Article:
A senior Iranian commander says Saudi Arabia will collapse in the near future, unless it ends its sectarian policies in the region.
“The policies of the Saudi regime will have a domino effect and they will be buried under the avalanche they have created,” said Brigadier General Hossein Salami, the second-in-command of the Islamic Revolution Guards Corps (IRGC), on Thursday.
“If the Al Saud regime does not correct this path, it will collapse in the near future,” Tasnim news agency quoted General Salami as saying.
On Saturday, Saudi Arabia announced the execution of top Shia cleric Sheikh Nimr Baqir al-Nimr and 46 others despite international calls for their release. This led angry protesters to held demonstrations in front of the Saudi embassy in Tehran and its consulate in the northeastern city of Mashhad, censuring the Al Saud regime for the killing of Nimr.
Some people mounted the walls of the consulate in Mashhad while incendiary devices were hurled at the embassy in Tehran. Some 50 people were detained over the transgression.
Riyadh severed diplomatic relations with Tehran after the incident.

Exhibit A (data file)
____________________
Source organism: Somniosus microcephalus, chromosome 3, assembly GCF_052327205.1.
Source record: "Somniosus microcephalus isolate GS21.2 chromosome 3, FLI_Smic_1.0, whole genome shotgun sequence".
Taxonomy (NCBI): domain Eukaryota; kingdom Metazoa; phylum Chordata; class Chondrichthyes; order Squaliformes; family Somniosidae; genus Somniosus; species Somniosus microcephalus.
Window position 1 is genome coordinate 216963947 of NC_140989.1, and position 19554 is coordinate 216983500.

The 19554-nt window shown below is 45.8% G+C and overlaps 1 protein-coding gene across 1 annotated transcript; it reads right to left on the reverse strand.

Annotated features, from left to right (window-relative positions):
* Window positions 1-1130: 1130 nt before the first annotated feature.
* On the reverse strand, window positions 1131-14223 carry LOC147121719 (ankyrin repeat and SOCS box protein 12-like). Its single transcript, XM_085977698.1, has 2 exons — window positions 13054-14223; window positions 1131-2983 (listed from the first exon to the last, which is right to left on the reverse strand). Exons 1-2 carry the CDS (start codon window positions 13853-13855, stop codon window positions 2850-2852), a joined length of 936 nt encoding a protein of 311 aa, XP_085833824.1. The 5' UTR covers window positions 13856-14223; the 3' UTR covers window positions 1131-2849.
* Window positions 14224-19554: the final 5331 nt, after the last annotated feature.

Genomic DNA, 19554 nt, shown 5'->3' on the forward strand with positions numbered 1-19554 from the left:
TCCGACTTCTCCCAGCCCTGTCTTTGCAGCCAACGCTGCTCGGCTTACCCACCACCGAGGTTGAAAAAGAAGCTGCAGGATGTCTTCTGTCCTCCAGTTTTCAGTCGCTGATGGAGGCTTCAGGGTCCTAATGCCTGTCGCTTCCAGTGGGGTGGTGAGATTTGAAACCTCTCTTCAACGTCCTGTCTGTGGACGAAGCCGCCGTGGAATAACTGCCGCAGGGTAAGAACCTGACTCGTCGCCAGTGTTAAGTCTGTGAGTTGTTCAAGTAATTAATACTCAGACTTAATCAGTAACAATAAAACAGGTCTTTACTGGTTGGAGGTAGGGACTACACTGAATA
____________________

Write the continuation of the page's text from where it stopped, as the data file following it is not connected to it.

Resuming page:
General Salami described the kingdom’s decision to sever ties with Tehran “irrational,” adding that the violence in Iraq and Syria were the direct results of Saudi’s sectarian policies in the region.
He also compared the policies of the Saudi regime with those of former Iraqi dictator Saddam Hussein who was executed in 2006 during the US-led invasion of Iraq.
The path the Saudi regime is taking is like the one Saddam took in the 1980s and 90s. He started a war with Iran, executed prominent clerics and top officials, suppressed dissidents and ended up having that miserable fate, Salami noted.
Iran’s President Hassan Rouhani, has already denounced Saudi Arabia’s sectarian policies, saying the execution of Nimr “is in line with sectarian policies.”
Rouhani has said, “Such a measure is in line with sectarian policies and aims to spread terrorism and extremism in the region and across the world, which have destabilized the region and waged war and conflicts in recent years.”
The execution also saw condemnations from Iraq and the UN. Muslims and human rights activists all over the world also protested Nimr’s killing.